There was a series of decisions made by Russell and by numerous police officers that preceded and led up to the Russell and Williams’ homicides. Unless one argues that the inevitable outcome of fleeing the police is to die in a hail of bullets once you stop, then Russell’s decision to run was but one of many hasty judgments made on that fateful night.

At this juncture, it seems clear that the primary reason Russell is dead, and Williams as well, is that a heavily armed contingent of police officers shot at his car with intent to kill.

• • •

This is kind of a separate issue, but it bears addressing at this time when the future of the Plain Dealer is garnering much local and national attention. Three days ago a forum was held in the inner city to debate whether the campaign by the paper’s editorial staff to persuade the paper’s out-of-town owners to continue daily publication in print. Many of those in attendance questioned the relevance of the paper to the black community.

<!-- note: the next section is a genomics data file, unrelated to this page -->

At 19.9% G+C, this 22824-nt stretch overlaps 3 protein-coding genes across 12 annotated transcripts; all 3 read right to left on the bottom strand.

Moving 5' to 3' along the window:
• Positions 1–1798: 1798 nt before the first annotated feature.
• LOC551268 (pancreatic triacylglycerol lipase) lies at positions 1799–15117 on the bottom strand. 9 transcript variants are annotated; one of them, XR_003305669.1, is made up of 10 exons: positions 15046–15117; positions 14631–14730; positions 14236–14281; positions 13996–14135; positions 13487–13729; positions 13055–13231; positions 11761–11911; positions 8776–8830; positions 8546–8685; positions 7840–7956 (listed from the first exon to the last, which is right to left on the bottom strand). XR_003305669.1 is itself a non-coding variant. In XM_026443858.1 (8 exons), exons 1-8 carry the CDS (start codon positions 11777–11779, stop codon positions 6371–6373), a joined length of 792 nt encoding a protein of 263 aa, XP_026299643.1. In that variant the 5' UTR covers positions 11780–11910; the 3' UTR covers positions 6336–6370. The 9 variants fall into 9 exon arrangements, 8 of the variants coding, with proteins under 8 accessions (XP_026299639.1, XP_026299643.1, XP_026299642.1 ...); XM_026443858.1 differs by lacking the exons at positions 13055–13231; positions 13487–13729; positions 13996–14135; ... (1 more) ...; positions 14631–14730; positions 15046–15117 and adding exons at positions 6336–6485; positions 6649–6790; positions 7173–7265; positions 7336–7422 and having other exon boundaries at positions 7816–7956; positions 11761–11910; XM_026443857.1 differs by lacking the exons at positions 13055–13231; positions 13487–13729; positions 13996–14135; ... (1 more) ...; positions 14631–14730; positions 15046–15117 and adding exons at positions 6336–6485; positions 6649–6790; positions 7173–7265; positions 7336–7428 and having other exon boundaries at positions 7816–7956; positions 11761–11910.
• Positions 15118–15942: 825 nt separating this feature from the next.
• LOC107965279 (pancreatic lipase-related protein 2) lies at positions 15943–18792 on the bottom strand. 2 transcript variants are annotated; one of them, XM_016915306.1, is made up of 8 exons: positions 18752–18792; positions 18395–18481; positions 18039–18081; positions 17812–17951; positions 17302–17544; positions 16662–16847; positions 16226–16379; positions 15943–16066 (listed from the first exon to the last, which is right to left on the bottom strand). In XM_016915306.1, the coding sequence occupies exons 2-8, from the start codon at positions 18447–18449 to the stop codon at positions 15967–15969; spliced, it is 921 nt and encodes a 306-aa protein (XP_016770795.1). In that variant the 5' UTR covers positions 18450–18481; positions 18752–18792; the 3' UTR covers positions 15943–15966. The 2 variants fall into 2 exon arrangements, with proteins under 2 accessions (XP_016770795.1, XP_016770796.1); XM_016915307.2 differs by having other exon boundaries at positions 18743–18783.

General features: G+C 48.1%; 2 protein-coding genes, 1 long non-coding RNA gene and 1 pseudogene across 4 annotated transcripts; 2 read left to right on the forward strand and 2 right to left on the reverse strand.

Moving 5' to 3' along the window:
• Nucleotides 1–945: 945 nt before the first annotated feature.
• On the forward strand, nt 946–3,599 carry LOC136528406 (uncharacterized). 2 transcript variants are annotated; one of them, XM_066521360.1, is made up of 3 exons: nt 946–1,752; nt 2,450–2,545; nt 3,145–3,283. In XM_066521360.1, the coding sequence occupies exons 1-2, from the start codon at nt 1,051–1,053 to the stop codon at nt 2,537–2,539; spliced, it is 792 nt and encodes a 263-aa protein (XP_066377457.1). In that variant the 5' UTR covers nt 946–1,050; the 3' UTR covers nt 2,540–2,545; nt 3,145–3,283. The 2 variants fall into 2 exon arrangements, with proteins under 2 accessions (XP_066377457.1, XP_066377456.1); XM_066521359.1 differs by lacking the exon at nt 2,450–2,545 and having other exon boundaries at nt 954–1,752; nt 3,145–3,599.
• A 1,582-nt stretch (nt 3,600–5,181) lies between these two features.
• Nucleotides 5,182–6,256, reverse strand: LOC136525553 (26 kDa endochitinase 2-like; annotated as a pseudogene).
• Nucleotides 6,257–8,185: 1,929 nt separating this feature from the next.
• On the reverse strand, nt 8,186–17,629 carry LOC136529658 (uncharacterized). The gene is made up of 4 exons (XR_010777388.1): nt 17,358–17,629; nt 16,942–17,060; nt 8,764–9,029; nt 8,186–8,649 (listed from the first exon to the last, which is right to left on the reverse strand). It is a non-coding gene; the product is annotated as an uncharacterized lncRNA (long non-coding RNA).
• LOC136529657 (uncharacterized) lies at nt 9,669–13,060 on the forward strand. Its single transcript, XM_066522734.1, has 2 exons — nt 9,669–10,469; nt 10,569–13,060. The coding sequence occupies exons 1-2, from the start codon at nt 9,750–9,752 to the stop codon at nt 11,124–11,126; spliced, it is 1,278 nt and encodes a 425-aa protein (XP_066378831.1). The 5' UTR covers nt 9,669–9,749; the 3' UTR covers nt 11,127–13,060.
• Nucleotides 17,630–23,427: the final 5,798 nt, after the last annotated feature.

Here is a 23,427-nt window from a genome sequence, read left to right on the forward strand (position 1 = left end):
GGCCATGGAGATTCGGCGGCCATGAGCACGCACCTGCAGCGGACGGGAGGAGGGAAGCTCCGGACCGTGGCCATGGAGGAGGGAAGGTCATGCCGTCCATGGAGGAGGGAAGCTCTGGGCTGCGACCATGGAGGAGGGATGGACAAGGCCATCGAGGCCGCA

My view is that the whole community loses if and when the PD goes to a thrice-weekly print publication schedule. I have no idea if that means we will get more or less of Philip Morris. But this is a good time to remind the paper’s powers that be that their urban affairs columnist routinely alienates the vast majority of African Americans in this community with his views. The PD and Morris are entitled to think, write and publish as they wish — the PD buys ink by the barrel — but one cumulative consequence of so many Morris columns is to engender a widespread community feeling that the daily paper is not of, for, by, or about us.

Tuesday, December 04, 2012


When I posted yesterday about speculation whether our fair city was about to become the nation’s largest municipality without a daily newspaper — many expect Advance Publications, the Plain Dealer’s corporate owner, to move sometime before June to a thrice-weekly publication schedule — I omitted to provide one of the best sources available to remain abreast of this sad saga. That would be  PD NOW WHAT, a site that Afi-Odelia Scruggs set up to report on the latest news on this topic.

Afi came to Cleveland two decades ago to write for the paper; today the talented and well-respected writer describes herself as an independent digital journalist. Yesterday she reported that the Plain Dealer is looking to reduce its newsroom by as much as one-third.